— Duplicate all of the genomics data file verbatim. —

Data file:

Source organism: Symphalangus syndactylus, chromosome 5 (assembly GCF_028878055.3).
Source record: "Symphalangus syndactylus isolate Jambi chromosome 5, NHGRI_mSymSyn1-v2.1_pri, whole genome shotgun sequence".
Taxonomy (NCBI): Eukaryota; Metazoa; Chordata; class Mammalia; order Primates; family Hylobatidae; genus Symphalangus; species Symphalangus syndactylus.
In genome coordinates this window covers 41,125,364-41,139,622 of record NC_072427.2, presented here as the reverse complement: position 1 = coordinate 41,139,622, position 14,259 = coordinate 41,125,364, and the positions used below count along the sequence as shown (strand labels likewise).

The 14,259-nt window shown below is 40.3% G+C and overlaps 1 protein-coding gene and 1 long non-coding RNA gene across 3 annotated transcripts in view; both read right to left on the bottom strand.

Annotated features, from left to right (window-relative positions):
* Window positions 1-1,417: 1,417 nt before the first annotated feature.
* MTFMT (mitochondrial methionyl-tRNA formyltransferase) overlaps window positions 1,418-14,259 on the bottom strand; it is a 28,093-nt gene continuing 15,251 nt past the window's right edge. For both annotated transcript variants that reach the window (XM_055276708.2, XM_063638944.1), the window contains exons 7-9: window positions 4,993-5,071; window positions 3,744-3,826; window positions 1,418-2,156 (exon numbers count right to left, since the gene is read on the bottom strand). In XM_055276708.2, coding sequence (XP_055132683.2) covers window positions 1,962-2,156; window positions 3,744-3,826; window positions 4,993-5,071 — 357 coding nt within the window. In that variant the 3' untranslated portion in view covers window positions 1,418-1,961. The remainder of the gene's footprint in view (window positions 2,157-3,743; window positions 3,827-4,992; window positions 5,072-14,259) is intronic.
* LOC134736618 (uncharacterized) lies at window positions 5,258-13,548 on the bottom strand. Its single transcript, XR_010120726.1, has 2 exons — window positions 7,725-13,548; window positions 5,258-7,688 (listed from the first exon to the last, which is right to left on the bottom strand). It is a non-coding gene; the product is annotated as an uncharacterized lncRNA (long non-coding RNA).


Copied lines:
Source organism: Symphalangus syndactylus, chromosome 5 (assembly GCF_028878055.3).
Source record: "Symphalangus syndactylus isolate Jambi chromosome 5, NHGRI_mSymSyn1-v2.1_pri, whole genome shotgun sequence".
Taxonomy (NCBI): Eukaryota; Metazoa; Chordata; class Mammalia; order Primates; family Hylobatidae; genus Symphalangus; species Symphalangus syndactylus.
In genome coordinates this window covers 41,125,364-41,139,622 of record NC_072427.2, presented here as the reverse complement: position 1 = coordinate 41,139,622, position 14,259 = coordinate 41,125,364, and the positions used below count along the sequence as shown (strand labels likewise).

The 14,259-nt window shown below is 40.3% G+C and overlaps 1 protein-coding gene and 1 long non-coding RNA gene across 3 annotated transcripts in view; both read right to left on the bottom strand.

Annotated features, from left to right (window-relative positions):
* Window positions 1-1,417: 1,417 nt before the first annotated feature.
* MTFMT (mitochondrial methionyl-tRNA formyltransferase) overlaps window positions 1,418-14,259 on the bottom strand; it is a 28,093-nt gene continuing 15,251 nt past the window's right edge. For both annotated transcript variants that reach the window (XM_055276708.2, XM_063638944.1), the window contains exons 7-9: window positions 4,993-5,071; window positions 3,744-3,826; window positions 1,418-2,156 (exon numbers count right to left, since the gene is read on the bottom strand). In XM_055276708.2, coding sequence (XP_055132683.2) covers window positions 1,962-2,156; window positions 3,744-3,826; window positions 4,993-5,071 — 357 coding nt within the window. In that variant the 3' untranslated portion in view covers window positions 1,418-1,961. The remainder of the gene's footprint in view (window positions 2,157-3,743; window positions 3,827-4,992; window positions 5,072-14,259) is intronic.
* LOC134736618 (uncharacterized) lies at window positions 5,258-13,548 on the bottom strand. Its single transcript, XR_010120726.1, has 2 exons — window positions 7,725-13,548; window positions 5,258-7,688 (listed from the first exon to the last, which is right to left on the bottom strand). It is a non-coding gene; the product is annotated as an uncharacterized lncRNA (long non-coding RNA).